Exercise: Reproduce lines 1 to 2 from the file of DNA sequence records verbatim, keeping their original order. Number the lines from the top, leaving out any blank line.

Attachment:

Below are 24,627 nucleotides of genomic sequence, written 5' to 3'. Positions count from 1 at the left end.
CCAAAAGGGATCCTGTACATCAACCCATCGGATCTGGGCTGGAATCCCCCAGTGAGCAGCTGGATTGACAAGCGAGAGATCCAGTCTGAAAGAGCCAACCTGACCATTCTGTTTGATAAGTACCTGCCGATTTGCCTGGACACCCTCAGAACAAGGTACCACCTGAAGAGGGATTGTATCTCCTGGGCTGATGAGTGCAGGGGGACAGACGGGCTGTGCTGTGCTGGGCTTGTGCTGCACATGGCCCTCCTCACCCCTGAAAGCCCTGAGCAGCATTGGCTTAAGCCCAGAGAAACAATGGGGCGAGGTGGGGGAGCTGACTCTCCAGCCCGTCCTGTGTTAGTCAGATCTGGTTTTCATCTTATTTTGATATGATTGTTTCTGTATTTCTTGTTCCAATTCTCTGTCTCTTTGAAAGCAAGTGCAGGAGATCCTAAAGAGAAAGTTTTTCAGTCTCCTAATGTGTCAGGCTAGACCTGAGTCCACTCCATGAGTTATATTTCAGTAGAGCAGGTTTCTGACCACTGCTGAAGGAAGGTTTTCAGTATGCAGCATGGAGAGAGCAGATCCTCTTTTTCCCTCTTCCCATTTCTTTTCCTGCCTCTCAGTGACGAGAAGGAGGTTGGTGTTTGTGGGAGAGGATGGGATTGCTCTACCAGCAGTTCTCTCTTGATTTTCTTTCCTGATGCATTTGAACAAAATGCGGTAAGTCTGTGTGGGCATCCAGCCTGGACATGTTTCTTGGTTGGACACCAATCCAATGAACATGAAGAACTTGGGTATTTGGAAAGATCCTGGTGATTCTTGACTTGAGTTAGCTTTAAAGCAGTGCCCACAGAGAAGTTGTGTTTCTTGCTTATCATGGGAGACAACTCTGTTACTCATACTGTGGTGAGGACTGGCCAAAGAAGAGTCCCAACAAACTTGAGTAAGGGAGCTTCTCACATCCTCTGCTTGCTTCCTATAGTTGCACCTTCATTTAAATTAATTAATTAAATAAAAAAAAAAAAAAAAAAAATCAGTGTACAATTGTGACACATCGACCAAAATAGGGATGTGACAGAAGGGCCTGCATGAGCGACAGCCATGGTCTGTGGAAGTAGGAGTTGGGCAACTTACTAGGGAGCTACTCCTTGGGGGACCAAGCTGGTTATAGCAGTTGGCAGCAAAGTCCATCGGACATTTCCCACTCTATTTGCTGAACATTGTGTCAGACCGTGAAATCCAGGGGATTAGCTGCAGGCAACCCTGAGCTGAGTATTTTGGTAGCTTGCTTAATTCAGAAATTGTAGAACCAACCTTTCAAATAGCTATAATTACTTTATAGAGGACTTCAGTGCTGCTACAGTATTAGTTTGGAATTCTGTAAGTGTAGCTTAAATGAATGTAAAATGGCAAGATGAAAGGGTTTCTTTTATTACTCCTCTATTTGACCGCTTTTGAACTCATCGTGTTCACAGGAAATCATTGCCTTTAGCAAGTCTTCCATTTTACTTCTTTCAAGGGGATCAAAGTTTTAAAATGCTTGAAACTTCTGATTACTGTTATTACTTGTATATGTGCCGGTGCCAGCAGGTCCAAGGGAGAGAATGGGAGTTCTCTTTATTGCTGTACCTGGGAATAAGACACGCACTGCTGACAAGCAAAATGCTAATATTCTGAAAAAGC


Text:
Below are 24,627 nucleotides of genomic sequence, written 5' to 3'. Positions count from 1 at the left end.
CCAAAAGGGATCCTGTACATCAACCCATCGGATCTGGGCTGGAATCCCCCAGTGAGCAGCTGGATTGACAAGCGAGAGATCCAGTCTGAAAGAGCCAACCTGACCATTCTGTTTGATAAGTACCTGCCGATTTGCCTGGACACCCTCAGAACAAGGTACCACCTGAAGAGGGATTGTATCTCCTGGGCTGATGAGTGCAGGGGGACAGACGGGCTGTGCTGTGCTGGGCTTGTGCTGCACATGGCCCTCCTCACCCCTGAAAGCCCTGAGCAGCATTGGCTTAAGCCCAGAGAAACAATGGGGCGAGGTGGGGGAGCTGACTCTCCAGCCCGTCCTGTGTTAGTCAGATCTGGTTTTCATCTTATTTTGATATGATTGTTTCTGTATTTCTTGTTCCAATTCTCTGTCTCTTTGAAAGCAAGTGCAGGAGATCCTAAAGAGAAAGTTTTTCAGTCTCCTAATGTGTCAGGCTAGACCTGAGTCCACTCCATGAGTTATATTTCAGTAGAGCAGGTTTCTGACCACTGCTGAAGGAAGGTTTTCAGTATGCAGCATGGAGAGAGCAGATCCTCTTTTTCCCTCTTCCCATTTCTTTTCCTGCCTCTCAGTGACGAGAAGGAGGTTGGTGTTTGTGGGAGAGGATGGGATTGCTCTACCAGCAGTTCTCTCTTGATTTTCTTTCCTGATGCATTTGAACAAAATGCGGTAAGTCTGTGTGGGCATCCAGCCTGGACATGTTTCTTGGTTGGACACCAATCCAATGAACATGAAGAACTTGGGTATTTGGAAAGATCCTGGTGATTCTTGACTTGAGTTAGCTTTAAAGCAGTGCCCACAGAGAAGTTGTGTTTCTTGCTTATCATGGGAGACAACTCTGTTACTCATACTGTGGTGAGGACTGGCCAAAGAAGAGTCCCAACAAACTTGAGTAAGGGAGCTTCTCACATCCTCTGCTTGCTTCCTATAGTTGCACCTTCATTTAAATTAATTAATTAAATAAAAAAAAAAAAAAAAAAAATCAGTGTACAATTGTGACACATCGACCAAAATAGGGATGTGACAGAAGGGCCTGCATGAGCGACAGCCATGGTCTGTGGAAGTAGGAGTTGGGCAACTTACTAGGGAGCTACTCCTTGGGGGACCAAGCTGGTTATAGCAGTTGGCAGCAAAGTCCATCGGACATTTCCCACTCTATTTGCTGAACATTGTGTCAGACCGTGAAATCCAGGGGATTAGCTGCAGGCAACCCTGAGCTGAGTATTTTGGTAGCTTGCTTAATTCAGAAATTGTAGAACCAACCTTTCAAATAGCTATAATTACTTTATAGAGGACTTCAGTGCTGCTACAGTATTAGTTTGGAATTCTGTAAGTGTAGCTTAAATGAATGTAAAATGGCAAGATGAAAGGGTTTCTTTTATTACTCCTCTATTTGACCGCTTTTGAACTCATCGTGTTCACAGGAAATCATTGCCTTTAGCAAGTCTTCCATTTTACTTCTTTCAAGGGGATCAAAGTTTTAAAATGCTTGAAACTTCTGATTACTGTTATTACTTGTATATGTGCCGGTGCCAGCAGGTCCAAGGGAGAGAATGGGAGTTCTCTTTATTGCTGTACCTGGGAATAAGACACGCACTGCTGACAAGCAAAATGCTAATATTCTGAAAAAGC